Vitamin K2 also improved memory scores in a maze test, which measures exploratory behavior and willingness to investigate a novel environment. In this test, rats are placed at the bottom of a “T” shape and given a choice between entering the left or right arms. In the second, third, and future trials, the rats should show less tendency to enter the same area, indicating memory of the past visits and an inclination for novelty. This test relies on many brain regions, including the hippocampus — the area most responsible for maintaining memory and learning abilities. The K2-supplemented rats displayed a significantly greater percentage of “correct” (novel) choices than the untreated aged rats. 

As the authors state in their paper, “The current results confirmed the incidence of [anxious] , depressive-like behaviors, and memory deterioration in the aged untreated rats. However, these behavioral changes were attenuated by [vitamin] K2 administration.”

Vitamin K2 Kicks Inflammation and Oxidative Stress to the Curb

The Saudi team also analyzed how vitamin K2 affected biomarkers and structural changes inside the brain. The aged control rats showed markedly elevated levels of oxidative stress in the hippocampus and low levels of two vital antioxidants. Conversely, vitamin K2 effectively restored this impaired antioxidant versus oxidant balance. 

Vitamin K2 also activated Nrf-2, a compound that promotes antioxidant defense to protect cells in the central nervous system. In the aged rats, vitamin K2 increased Nrf-2 activity in the hippocampus and cerebral cortex (the brain region responsible for our highest mental capabilities) by 23-fold and 6-fold, respectively. 

With Nrf-2 activation comes an inhibition of the “inflammasome,” a complex that triggers apoptosis and the release of more pro-inflammatory cytokines. Vitamin K2 significantly dampened these inflammasome contributors, while control rats’ markers kept climbing. Along these lines, hippocampal inflammation was significantly higher in control animals, while vitamin K2-treated rats suppressed inflammatory markers. 

Lastly, supplemental vitamin K2 reduced the buildup of degenerated neurons seen in the aged control rats and promoted the expression of tyrosine, an amino acid that helps preserve cognitive function. The aged control rats showed a reduction in brain levels of tyrosine hydroxylase — the enzyme responsible for converting tyrosine into dopamine, the primary neurotransmitter acting on our pleasure and reward centers. Altered dopamine signaling is a hallmark of the aging brain, profoundly impacting cognitive function.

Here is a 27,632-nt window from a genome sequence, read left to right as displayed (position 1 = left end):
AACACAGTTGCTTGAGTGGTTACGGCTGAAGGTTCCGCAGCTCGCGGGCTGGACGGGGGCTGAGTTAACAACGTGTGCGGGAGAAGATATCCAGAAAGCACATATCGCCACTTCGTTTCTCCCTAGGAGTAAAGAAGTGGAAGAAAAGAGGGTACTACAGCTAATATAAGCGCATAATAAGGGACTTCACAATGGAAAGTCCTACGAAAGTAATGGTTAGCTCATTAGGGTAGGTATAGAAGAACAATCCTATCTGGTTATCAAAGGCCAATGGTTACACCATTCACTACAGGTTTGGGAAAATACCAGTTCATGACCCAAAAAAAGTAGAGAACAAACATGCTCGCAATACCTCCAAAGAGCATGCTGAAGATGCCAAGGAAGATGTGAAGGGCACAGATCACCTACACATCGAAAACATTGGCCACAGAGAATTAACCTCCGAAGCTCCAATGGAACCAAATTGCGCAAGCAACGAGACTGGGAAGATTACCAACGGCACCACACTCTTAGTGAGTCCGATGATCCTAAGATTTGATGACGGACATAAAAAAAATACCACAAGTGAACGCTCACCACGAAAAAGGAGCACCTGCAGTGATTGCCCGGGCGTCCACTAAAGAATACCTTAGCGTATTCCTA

Reaching New Peaks with Vitamin K2

Reaching New Peaks with Vitamin K2

With the rates of memory loss and cognitive disorders continually rising alongside the population of older adults, it’s more vital than ever to uncover novel yet simple strategies to preserving cognition with age — and this research points to the brain-related benefits of vitamin K2. Although natto and liver aren’t foods at the top of most Americans’ grocery lists, supplemental vitamin K2 is relatively easy to find and may benefit both your bones and brain. These benefits can be enhanced even further when combined with vitamin D, as these two vitamins work synergistically. As a side note, people taking blood thinners and certain other medications need to avoid vitamin K supplements, as the vitamin significantly alters the effects of these drugs. 

As Mohamed El-Sherbiny, Ph.D., the study’s senior author, concludes, “Vitamin K2 demonstrated [a] very promising impact in hindering aging-related behavioral, functional, biochemical and histopathological changes in the senile aging brain. Vitamin K2 can be proposed to be a promising approach to attenuate age-related disorders and preserve cognitive functions in aging individuals.”

Show references
 

Elkattawy HA, Ghoneim FM, Eladl MA, et al. Vitamin K2 (Menaquinone-7) Reverses Age-Related Structural and Cognitive Deterioration in Naturally Aging Rats. Antioxidants (Basel). 2022;11(3):514. Published 2022 Mar 8. doi:10.3390/antiox11030514